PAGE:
When Mike Love decided to move to Bend he didn’t want to take a chance on whether a new owner of the 48 acres of land along the Sprague River that he painstakingly converted to a wetlands would preserve his 20 years of efforts.
So Love worked with leaders of the Klamath Lake Land Trust, and earlier this year transferred ownership of the property to the Klamath Falls-based group.
Creating a wetlands along the Sprague River between Chiloquin and the community of Sprague River wasn’t his original intent. When Love, 69, a retired sergeant from the Fresno, Calif., police department, bought a house near Chiloquin in 1997 and, later, the wetlands-to-be, his original intent was to develop ponds to use to train field trial dogs.
“The more I got into it I realized it would be good for birds and deer,” he said of what evolved. “It was a chore just to get it cleaned up just so I could see what it (the property) looked like. It took 10 to 12 years just to notice the difference.”
Nothing came easy. Decades of flooding and soil compaction had parched the land. Love had no experience in operating various heavy equipment — “I was really green.” And when he planted willows and other trees and shrubs, beavers, muskrats and, especially vole, proved challenging. “They tried to take over everything and destroyed the vegetation. It was,” he said, “a lesson in humility.”
But with perseverance and grants from state and federal fish and wildlife agencies, he gradually created a transformation.
“It really changed the whole area,” Love said. “I can’t hardly believe how it looks today because it was barren ground.”
Love had been commuting between his Sprague River properties and Bend, which led to his decision to sell or, as it turned out, donate the wetlands property. He considered various organizations but settled on the Klamath Lake Land Trust, partly because the organization is local and, even more, because of his working relationship with Crystal McMahon, the group’s executive director.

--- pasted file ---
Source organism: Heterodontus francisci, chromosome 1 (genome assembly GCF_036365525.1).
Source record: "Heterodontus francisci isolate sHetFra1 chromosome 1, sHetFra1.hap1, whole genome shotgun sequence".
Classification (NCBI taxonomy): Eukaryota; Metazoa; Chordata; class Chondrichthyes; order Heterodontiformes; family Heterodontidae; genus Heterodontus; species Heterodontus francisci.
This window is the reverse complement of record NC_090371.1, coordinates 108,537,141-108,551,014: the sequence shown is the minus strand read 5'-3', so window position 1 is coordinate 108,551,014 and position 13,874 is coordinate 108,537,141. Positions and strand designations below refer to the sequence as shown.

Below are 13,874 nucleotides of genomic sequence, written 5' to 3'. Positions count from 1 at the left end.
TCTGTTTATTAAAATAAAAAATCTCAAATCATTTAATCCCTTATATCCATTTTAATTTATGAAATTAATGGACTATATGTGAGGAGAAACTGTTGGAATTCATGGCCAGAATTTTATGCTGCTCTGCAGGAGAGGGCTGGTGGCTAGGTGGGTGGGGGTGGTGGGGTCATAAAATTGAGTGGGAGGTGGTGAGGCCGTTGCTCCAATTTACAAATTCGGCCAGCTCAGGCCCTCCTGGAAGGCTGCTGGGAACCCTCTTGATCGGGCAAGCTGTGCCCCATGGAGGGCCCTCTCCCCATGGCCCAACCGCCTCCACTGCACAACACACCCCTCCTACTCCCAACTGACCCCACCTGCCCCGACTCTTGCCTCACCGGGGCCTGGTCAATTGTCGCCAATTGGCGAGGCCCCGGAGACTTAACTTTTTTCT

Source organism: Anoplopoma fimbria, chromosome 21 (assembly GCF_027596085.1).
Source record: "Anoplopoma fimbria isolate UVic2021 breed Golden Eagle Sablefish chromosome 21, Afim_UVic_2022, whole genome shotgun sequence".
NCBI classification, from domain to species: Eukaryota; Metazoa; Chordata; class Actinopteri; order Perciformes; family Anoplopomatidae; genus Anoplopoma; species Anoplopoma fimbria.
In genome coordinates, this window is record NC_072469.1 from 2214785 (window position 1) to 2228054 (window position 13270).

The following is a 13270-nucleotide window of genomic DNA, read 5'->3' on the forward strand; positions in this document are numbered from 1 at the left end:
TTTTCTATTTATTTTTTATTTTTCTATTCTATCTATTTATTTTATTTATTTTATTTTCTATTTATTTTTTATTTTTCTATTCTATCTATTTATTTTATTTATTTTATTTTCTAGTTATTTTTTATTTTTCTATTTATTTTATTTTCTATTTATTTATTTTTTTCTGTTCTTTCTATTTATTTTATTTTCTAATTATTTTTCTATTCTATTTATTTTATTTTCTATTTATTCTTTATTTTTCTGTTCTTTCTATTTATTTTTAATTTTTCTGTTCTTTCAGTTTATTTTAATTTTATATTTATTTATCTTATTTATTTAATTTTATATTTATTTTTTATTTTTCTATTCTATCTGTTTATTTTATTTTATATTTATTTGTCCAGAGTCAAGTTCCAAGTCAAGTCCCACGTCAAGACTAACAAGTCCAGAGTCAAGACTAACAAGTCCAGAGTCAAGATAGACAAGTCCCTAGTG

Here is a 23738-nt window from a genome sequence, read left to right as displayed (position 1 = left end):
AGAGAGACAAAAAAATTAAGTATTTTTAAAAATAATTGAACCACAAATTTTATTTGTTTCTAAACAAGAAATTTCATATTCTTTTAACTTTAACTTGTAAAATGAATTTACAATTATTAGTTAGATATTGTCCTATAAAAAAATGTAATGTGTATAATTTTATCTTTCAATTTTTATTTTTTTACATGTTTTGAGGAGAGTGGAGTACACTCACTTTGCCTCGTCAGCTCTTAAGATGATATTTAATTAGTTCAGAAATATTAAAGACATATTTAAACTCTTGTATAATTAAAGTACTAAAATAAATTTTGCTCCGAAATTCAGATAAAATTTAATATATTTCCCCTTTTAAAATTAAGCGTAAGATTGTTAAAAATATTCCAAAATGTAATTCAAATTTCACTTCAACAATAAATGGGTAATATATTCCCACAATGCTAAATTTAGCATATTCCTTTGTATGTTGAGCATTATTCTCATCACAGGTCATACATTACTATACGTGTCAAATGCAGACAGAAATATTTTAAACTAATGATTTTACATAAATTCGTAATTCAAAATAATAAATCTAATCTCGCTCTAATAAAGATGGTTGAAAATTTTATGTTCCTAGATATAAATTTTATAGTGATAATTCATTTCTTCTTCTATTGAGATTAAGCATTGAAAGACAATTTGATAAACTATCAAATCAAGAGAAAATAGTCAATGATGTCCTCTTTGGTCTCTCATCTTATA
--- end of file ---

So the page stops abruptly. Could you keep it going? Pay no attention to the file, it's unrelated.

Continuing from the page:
“She finally made it happen,” Love said of the transfer of what he has named “For the Birds,” a name the Land Trust will honor.
“The name fits perfectly,” Love said, noting the wetlands attracts various ducks, geese and other waterfowl, along with resurgent deer populations. And, despite “big headaches, long days and problem solving,” he encourages others to consider participating in various wetland reserve programs and/or donation programs. He also urges people to think long-term. Even before he decided to move Love said he wondered, “What’s going to happen to it, who’s going to take care of it.”
“He wanted to know the property would be protected,” McMahon said, noting that’s what the Land Trust will do. “It’s really an amazing place. It’s beautiful.”
McMahon said the transfer happened fairly quickly. A Land Trust team did an initial evaluation followed by visits by staff and board members and necessary legal paperwork.
“We’re really interested in carrying forth his legacy,” she said of future plans. “Definitely we’ll do a hike there next year,” McMahon added, noting the Land Trust offers a series of hikes, kayak trips and other public events. In the short-term, she said a comprehensive study that could include ongoing projects to enhance bird habitat.
The Land Trust currently manages nearly 600 acres for conservation, including properties along the Tablelands and the Sprague and Sycan rivers along with an easement on property along Upper Klamath Lake on Shoalwater Bay. McMahon said the organization partners with several local, state and federal agencies along with the Klamath Tribes and farm- and ranch-related groups.
“We’re interested,” McMahon said, “in working with whoever’s interested in conservation.”